“al-Ḥamdu lillāhi Rabbil-‘Ālamīn” – Explained by Shaykh Uthaymeen


The Explanation of Verse 1 of Sooratul Faatiha

الْحَمْدُ لِلَّهِ رَبِّ الْعَالَمِينَ

(al-Ḥamdu lillāhi Rabbil-‘Ālamīn)
All praise and thanks are for Allah, the lord of all creations.

“All praise and thanks” (al-Ḥamd): This word الْحَمْدُ (al-Ḥamd) is used only to describe someone, out of love and honor, with complete perfection of self, attributes, and actions. So, Allah is perfect in his self, his attributes, and his actions. This praising, however, must be with a condition, it must be made with love and honor. The people of knowledge say that simply describing someone with perfection yet not out of real love and honor for the praised one is not called حَمْدُ (Ḥamd). Rather, in that case it would only be called مَدْح (Madḥ) (a lesser degree of praise or admiration). Therefore, this (second) type of praising occurs often from people while they may not really love the one they are praising. Often, they only want to gain something from them. For example, some poets stand before their government leaders and recite poetry of amazing praiseworthy descriptions of them yet void of any real love for them. The poets’ love is for the wealth they are given or they do this out of fear of the leaders. On the contrary, our praise for our lord is a form of praise out of love and honor. So, “All praise and thanks” is to praise the one described with total perfection out of love and honor for him.

The ال (al-) in الْحَمْدُ (al-Ḥamd) is inclusive, meaning that it includes all forms of praise and thanks.

“are for Allah” (lillāhi): The لِ (li) is to show possession and a sense of deserving. The name “Allah” is the proper name of our lord ( عزّ وجلّ ) and no one else is given this name; it means the one god that is worshipped out of love and honor.

“the lord” (Rabb): The word “lord” here includes three main descriptions: the creator, the owner, and the controller of all affairs. So, he is the creator of all that exists, the owner of all that exists, and the controller of everything.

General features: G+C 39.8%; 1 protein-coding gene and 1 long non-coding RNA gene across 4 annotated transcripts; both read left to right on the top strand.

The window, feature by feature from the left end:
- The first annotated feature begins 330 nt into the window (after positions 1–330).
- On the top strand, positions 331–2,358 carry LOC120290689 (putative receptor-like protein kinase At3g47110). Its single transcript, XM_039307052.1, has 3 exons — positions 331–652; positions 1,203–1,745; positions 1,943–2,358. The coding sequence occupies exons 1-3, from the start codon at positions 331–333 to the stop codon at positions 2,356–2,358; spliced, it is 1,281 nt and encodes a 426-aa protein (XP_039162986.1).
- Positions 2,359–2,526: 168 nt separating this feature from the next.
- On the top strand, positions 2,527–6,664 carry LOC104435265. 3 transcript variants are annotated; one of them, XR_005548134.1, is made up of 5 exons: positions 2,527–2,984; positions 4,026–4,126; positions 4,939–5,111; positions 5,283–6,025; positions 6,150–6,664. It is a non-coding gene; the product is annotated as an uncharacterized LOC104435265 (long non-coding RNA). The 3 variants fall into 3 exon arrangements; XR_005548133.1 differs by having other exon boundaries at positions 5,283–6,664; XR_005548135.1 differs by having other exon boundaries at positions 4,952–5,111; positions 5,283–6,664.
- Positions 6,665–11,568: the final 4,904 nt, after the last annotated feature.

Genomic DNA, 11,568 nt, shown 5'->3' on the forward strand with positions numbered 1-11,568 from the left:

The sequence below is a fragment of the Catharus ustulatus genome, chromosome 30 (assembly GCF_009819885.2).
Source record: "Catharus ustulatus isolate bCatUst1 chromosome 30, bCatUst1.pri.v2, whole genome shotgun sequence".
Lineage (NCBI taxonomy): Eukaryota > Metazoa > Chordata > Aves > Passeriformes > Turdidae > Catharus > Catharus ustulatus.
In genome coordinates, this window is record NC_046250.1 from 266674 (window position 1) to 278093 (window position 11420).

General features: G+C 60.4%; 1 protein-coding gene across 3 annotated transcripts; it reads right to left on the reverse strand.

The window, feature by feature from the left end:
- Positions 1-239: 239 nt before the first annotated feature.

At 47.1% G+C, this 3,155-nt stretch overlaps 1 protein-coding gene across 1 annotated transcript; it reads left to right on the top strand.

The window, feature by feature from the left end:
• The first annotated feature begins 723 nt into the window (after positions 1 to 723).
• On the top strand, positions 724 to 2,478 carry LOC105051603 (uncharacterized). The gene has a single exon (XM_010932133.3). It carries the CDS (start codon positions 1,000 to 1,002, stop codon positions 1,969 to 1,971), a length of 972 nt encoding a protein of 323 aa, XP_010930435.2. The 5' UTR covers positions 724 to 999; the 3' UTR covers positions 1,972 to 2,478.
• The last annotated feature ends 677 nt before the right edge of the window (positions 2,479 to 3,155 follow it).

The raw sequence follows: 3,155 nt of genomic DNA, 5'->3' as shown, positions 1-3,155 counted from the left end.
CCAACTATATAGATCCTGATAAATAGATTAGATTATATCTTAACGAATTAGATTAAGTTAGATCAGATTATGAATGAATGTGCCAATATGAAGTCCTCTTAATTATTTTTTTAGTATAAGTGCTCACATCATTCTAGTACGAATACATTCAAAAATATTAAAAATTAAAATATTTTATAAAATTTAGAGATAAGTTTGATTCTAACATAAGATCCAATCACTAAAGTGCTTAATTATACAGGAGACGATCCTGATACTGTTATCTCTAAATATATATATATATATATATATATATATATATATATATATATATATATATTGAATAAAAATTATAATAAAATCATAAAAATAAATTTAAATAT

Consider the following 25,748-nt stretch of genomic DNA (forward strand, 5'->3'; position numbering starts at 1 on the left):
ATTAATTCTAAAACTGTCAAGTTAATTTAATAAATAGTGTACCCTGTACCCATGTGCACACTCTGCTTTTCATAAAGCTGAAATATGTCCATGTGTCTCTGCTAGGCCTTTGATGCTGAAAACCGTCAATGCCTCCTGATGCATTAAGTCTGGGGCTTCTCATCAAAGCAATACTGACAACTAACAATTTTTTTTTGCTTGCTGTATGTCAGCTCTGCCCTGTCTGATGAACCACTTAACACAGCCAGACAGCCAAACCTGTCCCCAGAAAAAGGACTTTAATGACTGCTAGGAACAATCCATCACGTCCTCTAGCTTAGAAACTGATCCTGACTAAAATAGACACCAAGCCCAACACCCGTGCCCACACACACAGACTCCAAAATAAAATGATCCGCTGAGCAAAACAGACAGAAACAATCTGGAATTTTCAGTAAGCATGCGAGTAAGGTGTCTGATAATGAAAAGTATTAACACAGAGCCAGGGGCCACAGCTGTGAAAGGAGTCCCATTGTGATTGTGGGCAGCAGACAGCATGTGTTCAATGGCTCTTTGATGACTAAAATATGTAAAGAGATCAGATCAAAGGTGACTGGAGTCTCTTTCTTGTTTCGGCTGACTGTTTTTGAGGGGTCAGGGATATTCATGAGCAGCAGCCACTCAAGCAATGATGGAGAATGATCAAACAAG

“of all creations” (al-‘Ālamīn): As for the word “‘Ālamīn”, the scholars say it refers to anything and everything other than Allah. Everything else besides Allah is described with this word because the very existence of everything is a sign or indication (in Arabic: Ālam) that they have a creator (سبحانه وتعالى) In every form of creation there is a sign indicating the existence of its creator, his capability, wisdom, mercy, power, and the rest of his attributes of lordship.

Points of Benefit of al-Fātiḥah, Verse 1:

1. One of the beneficial points we gain from this verse is the affirmation of praise of perfection to Allah ( عزّ وجلّ ). This is shown by the “al-” in the word “al-Ḥamd” because this definite article in Arabic grammar is inclusive to include all forms or praise and gratitude.

2. It also shows that Allah alone deserves all forms of praise and gratitude. For this reason, the prophet ( صلّى الله عليه وسلّم ) used to say whenever something happened he was happy with:

الحَمْدُ للهِ الَّذِي بِنِعْمَتِهِ تُتِمُّ الصَّالِحَات

All praise and thanks are for Allah by whose favor righteous deeds are fulfilled.

And he would say when if something did not please him:

الحَمْدُ للهِ عَلَى كُلِّ حَالٍ

All praise and thanks are for Allah in all situations.[18]

3. Another point of benefit from the verse is the description of Allah with his sole right to worship first before describing him with his lordship. This is either indicated because the name “Allah” is his proper name, specific to him and the source of all the rest of His names; or it is due to the fact that the people the messengers were sent to used to only deny Allah’s sole right to worship. Most of the people did not deny Allah’s lordship (that he is the creator, owner, and controller of everything).

4. This verse also proves Allah’s complete lordship over all of the creations due to his statement: “The lord of all creations.”


[18] Recorded by Ibn Mājah (no. 3803) and al-Ḥākim in his “Mustadrak” (1/449) and he said, “This ḥadīth has an authentic chain of narrators.” adh-Dhahabī agreed with him. The famous ḥadīth scholar, al-Albānī, said it is “ḥasan” in “Ṣaḥīḥ Sunan Ibn Mājah” (no. 3066).

Posted from the article : Explaining Surah al-Fatihah – Shaykh ibn Uthaymeen rahimahullaah | Translated by Abu az-Zubayr Harrison rahimahullaah

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